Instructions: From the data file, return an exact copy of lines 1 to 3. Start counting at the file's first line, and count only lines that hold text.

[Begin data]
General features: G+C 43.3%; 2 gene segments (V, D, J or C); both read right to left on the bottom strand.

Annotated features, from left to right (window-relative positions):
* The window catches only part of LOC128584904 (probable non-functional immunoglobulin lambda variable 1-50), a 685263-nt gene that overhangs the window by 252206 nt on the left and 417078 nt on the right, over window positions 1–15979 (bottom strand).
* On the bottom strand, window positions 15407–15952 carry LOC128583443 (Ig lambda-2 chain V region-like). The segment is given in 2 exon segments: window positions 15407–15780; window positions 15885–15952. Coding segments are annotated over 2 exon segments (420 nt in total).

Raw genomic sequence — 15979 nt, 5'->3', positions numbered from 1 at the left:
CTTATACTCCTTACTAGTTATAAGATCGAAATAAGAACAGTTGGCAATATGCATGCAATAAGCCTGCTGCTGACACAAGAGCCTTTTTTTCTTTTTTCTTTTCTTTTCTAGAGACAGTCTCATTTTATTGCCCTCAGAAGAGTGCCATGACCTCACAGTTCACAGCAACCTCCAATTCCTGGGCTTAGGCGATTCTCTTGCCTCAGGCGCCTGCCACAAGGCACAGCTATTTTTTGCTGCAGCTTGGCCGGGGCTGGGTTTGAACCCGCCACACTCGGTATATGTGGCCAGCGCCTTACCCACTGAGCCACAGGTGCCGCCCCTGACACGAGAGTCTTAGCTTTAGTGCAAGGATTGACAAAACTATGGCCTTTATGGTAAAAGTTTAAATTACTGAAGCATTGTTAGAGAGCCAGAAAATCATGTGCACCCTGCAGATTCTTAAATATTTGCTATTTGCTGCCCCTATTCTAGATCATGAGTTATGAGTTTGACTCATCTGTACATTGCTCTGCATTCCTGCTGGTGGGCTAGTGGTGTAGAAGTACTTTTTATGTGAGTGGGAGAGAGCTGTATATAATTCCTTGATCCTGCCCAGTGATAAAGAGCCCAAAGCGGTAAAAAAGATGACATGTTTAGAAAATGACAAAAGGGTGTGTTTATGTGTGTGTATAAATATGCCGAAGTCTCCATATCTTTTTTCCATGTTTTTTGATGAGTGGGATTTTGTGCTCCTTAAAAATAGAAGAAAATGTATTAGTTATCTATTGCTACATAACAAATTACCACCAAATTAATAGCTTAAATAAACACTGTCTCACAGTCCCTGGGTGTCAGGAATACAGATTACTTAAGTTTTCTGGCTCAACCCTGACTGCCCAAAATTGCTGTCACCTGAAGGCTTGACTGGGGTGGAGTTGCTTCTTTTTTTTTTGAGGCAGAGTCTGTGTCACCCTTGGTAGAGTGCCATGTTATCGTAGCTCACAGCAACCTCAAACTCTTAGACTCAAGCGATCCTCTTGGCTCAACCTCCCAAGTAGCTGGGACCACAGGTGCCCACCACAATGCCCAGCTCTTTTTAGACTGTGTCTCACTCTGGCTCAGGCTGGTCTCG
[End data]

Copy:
General features: G+C 43.3%; 2 gene segments (V, D, J or C); both read right to left on the bottom strand.

Annotated features, from left to right (window-relative positions):
* The window catches only part of LOC128584904 (probable non-functional immunoglobulin lambda variable 1-50), a 685263-nt gene that overhangs the window by 252206 nt on the left and 417078 nt on the right, over window positions 1–15979 (bottom strand).